Their first break came when an investor in one of the high-end supermarkets in the Klang Valley came across this new food brand.
The rest, as they say, is history. Today, HummusCo is available in some 10 supermarkets, which serve affluent customers and the expatriate community. Entrepreneurial Aneesha and Fariz are working on stocking their products in more of such supermarkets.
During the interview, Aneesha’s sense for business was quite evident. She talked about customer profiling – generally the affluent; using social media especially Facebook to connect and engage with their customers; and being “quite selective in where (supermarkets) we place our products.” In fact, she and Fariz always do reconnaissance work to assess the suitability of any supermarkets before placing their products.
The partners, who both have finance backgrounds, were very clear about their pricing strategy. “We looked at similar products out there, and priced our Signature product slightly lower. However, with the rest of the line, we priced them slightly higher as we use imported spices and ingredients which tend to be quite expensive,” she said. Their strategy seems to work just fine, with all their products selling equally well.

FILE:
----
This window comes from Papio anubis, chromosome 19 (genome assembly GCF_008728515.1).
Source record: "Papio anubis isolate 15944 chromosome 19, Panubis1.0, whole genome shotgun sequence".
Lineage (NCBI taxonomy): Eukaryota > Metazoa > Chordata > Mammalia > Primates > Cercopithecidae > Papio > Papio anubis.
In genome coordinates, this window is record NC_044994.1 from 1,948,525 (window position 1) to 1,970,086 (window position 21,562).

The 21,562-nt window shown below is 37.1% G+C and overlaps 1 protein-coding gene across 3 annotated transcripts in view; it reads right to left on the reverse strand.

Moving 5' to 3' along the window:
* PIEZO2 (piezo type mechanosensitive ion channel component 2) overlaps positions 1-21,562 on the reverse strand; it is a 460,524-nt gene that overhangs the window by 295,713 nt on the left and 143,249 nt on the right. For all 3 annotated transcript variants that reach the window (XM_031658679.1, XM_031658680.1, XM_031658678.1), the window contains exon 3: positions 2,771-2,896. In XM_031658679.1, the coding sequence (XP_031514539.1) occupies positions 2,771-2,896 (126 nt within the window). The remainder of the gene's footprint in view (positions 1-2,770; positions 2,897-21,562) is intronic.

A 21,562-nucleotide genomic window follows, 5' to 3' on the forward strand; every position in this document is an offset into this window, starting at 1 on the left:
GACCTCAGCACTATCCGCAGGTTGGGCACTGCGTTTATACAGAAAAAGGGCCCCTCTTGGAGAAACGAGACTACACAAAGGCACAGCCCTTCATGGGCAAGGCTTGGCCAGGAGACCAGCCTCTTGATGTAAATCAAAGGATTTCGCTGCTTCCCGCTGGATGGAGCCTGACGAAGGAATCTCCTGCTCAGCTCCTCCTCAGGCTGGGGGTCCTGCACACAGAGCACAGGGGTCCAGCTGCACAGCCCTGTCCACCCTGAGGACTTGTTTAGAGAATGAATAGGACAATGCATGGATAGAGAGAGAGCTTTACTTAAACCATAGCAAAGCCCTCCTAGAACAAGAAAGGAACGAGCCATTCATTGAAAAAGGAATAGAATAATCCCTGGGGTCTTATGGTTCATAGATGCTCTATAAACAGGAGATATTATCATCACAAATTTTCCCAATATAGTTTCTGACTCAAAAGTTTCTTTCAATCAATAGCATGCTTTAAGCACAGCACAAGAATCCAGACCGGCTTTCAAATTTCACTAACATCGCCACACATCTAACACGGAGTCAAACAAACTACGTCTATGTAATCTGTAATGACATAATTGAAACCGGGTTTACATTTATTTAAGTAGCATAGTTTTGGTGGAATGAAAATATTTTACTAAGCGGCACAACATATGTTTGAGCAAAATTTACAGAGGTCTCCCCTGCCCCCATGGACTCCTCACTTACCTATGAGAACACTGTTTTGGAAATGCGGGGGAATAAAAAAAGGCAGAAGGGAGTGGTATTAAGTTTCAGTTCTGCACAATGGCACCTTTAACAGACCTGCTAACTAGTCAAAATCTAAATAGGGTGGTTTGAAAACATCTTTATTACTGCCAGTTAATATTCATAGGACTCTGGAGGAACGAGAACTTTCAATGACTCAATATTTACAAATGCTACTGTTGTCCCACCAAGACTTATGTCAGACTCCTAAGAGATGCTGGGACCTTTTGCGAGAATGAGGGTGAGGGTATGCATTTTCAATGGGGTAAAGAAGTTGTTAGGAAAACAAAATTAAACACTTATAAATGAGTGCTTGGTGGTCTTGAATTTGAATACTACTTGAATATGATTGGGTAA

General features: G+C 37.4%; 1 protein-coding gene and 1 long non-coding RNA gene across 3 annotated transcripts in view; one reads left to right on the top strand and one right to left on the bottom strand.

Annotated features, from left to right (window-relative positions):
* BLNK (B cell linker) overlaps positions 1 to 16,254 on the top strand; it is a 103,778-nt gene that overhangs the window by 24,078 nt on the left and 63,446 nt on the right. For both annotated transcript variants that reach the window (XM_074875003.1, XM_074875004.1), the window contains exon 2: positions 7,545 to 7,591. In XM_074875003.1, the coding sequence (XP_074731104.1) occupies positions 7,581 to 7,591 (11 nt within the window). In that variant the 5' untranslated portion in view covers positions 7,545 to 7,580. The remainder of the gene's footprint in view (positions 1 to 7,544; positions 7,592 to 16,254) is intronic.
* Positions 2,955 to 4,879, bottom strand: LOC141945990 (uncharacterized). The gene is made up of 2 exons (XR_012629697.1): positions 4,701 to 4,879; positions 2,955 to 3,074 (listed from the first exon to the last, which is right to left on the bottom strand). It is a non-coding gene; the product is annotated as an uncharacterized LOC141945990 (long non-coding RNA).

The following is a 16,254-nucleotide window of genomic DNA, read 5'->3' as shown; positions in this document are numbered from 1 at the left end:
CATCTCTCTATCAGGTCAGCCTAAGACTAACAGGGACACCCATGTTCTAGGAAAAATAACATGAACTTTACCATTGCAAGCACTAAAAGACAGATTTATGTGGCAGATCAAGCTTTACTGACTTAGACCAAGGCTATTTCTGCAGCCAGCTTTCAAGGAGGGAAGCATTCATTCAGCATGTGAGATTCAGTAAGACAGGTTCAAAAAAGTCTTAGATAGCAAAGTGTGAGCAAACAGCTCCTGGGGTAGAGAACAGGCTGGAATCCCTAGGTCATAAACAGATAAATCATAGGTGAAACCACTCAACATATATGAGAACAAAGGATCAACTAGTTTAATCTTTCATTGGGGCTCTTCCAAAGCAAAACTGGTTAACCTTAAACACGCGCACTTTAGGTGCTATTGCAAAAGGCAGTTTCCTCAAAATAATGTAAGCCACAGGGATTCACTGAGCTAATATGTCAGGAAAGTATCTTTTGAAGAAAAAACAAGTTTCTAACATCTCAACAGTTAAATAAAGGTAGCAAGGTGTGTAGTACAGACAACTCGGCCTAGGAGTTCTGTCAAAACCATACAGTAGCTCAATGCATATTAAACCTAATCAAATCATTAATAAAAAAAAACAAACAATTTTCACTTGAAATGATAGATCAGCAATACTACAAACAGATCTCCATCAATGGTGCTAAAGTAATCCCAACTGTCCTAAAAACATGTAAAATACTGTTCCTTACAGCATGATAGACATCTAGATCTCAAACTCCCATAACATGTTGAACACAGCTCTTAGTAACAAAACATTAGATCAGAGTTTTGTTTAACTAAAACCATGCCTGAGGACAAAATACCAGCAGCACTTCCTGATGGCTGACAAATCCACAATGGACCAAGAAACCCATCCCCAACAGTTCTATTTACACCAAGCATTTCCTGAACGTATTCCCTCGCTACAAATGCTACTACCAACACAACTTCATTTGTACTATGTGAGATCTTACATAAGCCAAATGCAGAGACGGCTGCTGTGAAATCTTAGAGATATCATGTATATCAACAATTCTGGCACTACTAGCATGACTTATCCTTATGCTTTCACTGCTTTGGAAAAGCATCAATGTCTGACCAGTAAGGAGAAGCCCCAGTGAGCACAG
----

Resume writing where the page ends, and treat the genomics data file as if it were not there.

And while the company offers all 15 products at pop up markets, “less is more” as they currently only stock five varieties of hummus and the Mexican Black Bean Modern Pantry dip in the supermarkets. The supermarket offering will be expanded over time to include more flavours from their repertoire.
They have also revamped their packaging to cater to affluent customers. “When we did our pop up market in BSC way back then, we knew that the customer profile was different from that of Jaya One. A lot of research went into creating new labels and jars to take our packaging to the next level. When we got to BSC, our product had gone from cottage-like to having that niche and gourmet look and feel,” she said.
Ensuring freshness of products
Production-wise, ensuring the freshness of the products is top priority. “It’s not that we can’t increase capacity and make many tubs of hummus a day. But, we deliberately make small batches so that when our products hit the supermarkets, they are still fresh,” Aneesha explained, adding that the partners now have a central production facility with three employees (and yes, they have moved out of the original kitchen).